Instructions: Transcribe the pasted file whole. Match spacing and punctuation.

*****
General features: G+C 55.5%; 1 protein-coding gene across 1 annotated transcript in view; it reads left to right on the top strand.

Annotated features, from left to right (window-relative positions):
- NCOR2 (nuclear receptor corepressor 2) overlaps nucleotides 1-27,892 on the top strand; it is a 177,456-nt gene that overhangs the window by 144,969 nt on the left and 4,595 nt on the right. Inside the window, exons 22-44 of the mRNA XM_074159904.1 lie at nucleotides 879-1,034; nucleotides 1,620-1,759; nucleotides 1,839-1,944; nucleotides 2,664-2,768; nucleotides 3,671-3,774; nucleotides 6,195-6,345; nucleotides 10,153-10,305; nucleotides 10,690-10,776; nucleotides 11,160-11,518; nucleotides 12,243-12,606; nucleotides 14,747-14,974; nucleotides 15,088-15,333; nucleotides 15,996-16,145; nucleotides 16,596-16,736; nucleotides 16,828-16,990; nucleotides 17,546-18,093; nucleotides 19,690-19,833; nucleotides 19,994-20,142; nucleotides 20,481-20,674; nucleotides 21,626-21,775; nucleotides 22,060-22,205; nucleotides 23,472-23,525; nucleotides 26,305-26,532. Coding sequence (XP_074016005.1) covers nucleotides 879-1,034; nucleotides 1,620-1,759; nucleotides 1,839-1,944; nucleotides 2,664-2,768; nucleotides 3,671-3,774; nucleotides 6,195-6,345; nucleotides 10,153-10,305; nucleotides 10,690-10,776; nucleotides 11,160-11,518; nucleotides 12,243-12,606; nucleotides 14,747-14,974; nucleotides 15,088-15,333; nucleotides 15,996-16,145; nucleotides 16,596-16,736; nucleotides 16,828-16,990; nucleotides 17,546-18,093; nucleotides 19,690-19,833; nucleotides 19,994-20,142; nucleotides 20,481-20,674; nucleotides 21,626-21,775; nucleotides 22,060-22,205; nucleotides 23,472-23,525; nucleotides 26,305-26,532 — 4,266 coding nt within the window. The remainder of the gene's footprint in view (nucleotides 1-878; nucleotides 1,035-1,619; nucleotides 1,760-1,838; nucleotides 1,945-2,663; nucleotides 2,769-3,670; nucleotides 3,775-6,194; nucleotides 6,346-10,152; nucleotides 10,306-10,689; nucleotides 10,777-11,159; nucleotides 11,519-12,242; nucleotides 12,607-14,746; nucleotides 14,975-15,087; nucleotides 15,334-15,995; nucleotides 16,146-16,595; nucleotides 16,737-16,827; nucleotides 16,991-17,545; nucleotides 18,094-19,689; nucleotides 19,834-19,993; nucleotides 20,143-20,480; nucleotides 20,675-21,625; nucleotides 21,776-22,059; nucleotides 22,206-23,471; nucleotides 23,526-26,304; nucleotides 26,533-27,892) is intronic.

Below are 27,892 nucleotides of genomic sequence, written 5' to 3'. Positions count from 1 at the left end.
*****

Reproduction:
General features: G+C 55.5%; 1 protein-coding gene across 1 annotated transcript in view; it reads left to right on the top strand.

Annotated features, from left to right (window-relative positions):
- NCOR2 (nuclear receptor corepressor 2) overlaps nucleotides 1-27,892 on the top strand; it is a 177,456-nt gene that overhangs the window by 144,969 nt on the left and 4,595 nt on the right. Inside the window, exons 22-44 of the mRNA XM_074159904.1 lie at nucleotides 879-1,034; nucleotides 1,620-1,759; nucleotides 1,839-1,944; nucleotides 2,664-2,768; nucleotides 3,671-3,774; nucleotides 6,195-6,345; nucleotides 10,153-10,305; nucleotides 10,690-10,776; nucleotides 11,160-11,518; nucleotides 12,243-12,606; nucleotides 14,747-14,974; nucleotides 15,088-15,333; nucleotides 15,996-16,145; nucleotides 16,596-16,736; nucleotides 16,828-16,990; nucleotides 17,546-18,093; nucleotides 19,690-19,833; nucleotides 19,994-20,142; nucleotides 20,481-20,674; nucleotides 21,626-21,775; nucleotides 22,060-22,205; nucleotides 23,472-23,525; nucleotides 26,305-26,532. Coding sequence (XP_074016005.1) covers nucleotides 879-1,034; nucleotides 1,620-1,759; nucleotides 1,839-1,944; nucleotides 2,664-2,768; nucleotides 3,671-3,774; nucleotides 6,195-6,345; nucleotides 10,153-10,305; nucleotides 10,690-10,776; nucleotides 11,160-11,518; nucleotides 12,243-12,606; nucleotides 14,747-14,974; nucleotides 15,088-15,333; nucleotides 15,996-16,145; nucleotides 16,596-16,736; nucleotides 16,828-16,990; nucleotides 17,546-18,093; nucleotides 19,690-19,833; nucleotides 19,994-20,142; nucleotides 20,481-20,674; nucleotides 21,626-21,775; nucleotides 22,060-22,205; nucleotides 23,472-23,525; nucleotides 26,305-26,532 — 4,266 coding nt within the window. The remainder of the gene's footprint in view (nucleotides 1-878; nucleotides 1,035-1,619; nucleotides 1,760-1,838; nucleotides 1,945-2,663; nucleotides 2,769-3,670; nucleotides 3,775-6,194; nucleotides 6,346-10,152; nucleotides 10,306-10,689; nucleotides 10,777-11,159; nucleotides 11,519-12,242; nucleotides 12,607-14,746; nucleotides 14,975-15,087; nucleotides 15,334-15,995; nucleotides 16,146-16,595; nucleotides 16,737-16,827; nucleotides 16,991-17,545; nucleotides 18,094-19,689; nucleotides 19,834-19,993; nucleotides 20,143-20,480; nucleotides 20,675-21,625; nucleotides 21,776-22,059; nucleotides 22,206-23,471; nucleotides 23,526-26,304; nucleotides 26,533-27,892) is intronic.

Below are 27,892 nucleotides of genomic sequence, written 5' to 3'. Positions count from 1 at the left end.